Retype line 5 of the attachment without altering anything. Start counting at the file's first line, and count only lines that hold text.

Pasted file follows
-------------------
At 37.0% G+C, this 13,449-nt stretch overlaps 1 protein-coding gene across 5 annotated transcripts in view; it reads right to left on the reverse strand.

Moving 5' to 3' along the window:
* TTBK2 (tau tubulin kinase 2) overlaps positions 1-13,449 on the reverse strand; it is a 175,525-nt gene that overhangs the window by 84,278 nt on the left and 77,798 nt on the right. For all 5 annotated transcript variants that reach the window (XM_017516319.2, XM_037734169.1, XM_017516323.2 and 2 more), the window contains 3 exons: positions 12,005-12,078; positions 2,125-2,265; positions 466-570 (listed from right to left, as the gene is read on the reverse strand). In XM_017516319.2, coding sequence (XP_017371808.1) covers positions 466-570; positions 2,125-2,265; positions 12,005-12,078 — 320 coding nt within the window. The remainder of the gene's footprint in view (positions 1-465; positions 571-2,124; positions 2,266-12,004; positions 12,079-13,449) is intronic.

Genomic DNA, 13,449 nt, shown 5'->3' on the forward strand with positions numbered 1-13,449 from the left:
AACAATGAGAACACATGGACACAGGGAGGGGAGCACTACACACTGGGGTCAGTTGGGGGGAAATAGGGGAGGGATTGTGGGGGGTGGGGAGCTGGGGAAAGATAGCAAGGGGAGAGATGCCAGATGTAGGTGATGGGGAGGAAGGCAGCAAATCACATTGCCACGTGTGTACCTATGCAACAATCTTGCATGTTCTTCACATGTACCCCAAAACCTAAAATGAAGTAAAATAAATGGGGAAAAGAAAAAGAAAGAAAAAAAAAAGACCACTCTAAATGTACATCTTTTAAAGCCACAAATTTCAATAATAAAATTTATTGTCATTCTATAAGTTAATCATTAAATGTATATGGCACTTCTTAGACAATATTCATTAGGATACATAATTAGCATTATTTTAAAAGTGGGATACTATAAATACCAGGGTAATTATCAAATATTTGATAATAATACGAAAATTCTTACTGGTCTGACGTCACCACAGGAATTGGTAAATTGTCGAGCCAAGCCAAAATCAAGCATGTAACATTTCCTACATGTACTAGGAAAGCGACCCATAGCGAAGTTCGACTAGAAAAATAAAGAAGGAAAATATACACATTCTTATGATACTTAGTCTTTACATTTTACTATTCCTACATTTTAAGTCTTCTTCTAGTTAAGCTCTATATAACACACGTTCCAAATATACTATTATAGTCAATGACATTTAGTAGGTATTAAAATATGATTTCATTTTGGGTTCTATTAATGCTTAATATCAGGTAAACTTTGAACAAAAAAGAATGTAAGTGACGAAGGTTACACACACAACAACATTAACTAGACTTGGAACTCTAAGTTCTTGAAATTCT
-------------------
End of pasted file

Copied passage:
AACAATGAGAACACATGGACACAGGGAGGGGAGCACTACACACTGGGGTCAGTTGGGGGGAAATAGGGGAGGGATTGTGGGGGGTGGGGAGCTGGGGAAAGATAGCAAGGGGAGAGATGCCAGATGTAGGTGATGGGGAGGAAGGCAGCAAATCACATTGCCACGTGTGTACCTATGCAACAATCTTGCATGTTCTTCACATGTACCCCAAAACCTAAAATGAAGTAAAATAAATGGGGAAAAGAAAAAGAAAGAAAAAAAAAAGACCACTCTAAATGTACATCTTTTAAAGCCACAAATTTCAATAATAAAATTTATTGTCATTCTATAAGTTAATCATTAAATGTATATGGCACTTCTTAGACAATATTCATTAGGATACATAATTAGCATTATTTTAAAAGTGGGATACTATAAATACCAGGGTAATTATCAAATATTTGATAATAATACGAAAATTCTTACTGGTCTGACGTCACCACAGGAATTGGTAAATTGTCGAGCCAAGCCAAAATCAAGCATGTAACATTTCCTACATGTACTAGGAAAGCGACCCATAGCGAAGTTCGACTAGAAAAATAAAGAAGGAAAATATACACATTCTTATGATACTTAGTCTTTACATTTTACTATTCCTACATTTTAAGTCTTCTTCTAGTTAAGCTCTATATAACACACGTTCCAAATATACTATTATAGTCAATGACATTTAGTAGGTATTAAAATATGATTTCATTTTGGGTTCTATTAATGCTTAATATCAGGTAAACTTTGAACAAAAAAGAATGTAAGTGACGAAGGTTACACACACAACAACATTAACTAGACTTGGAACTCTAAGTTCTTGAAATTCT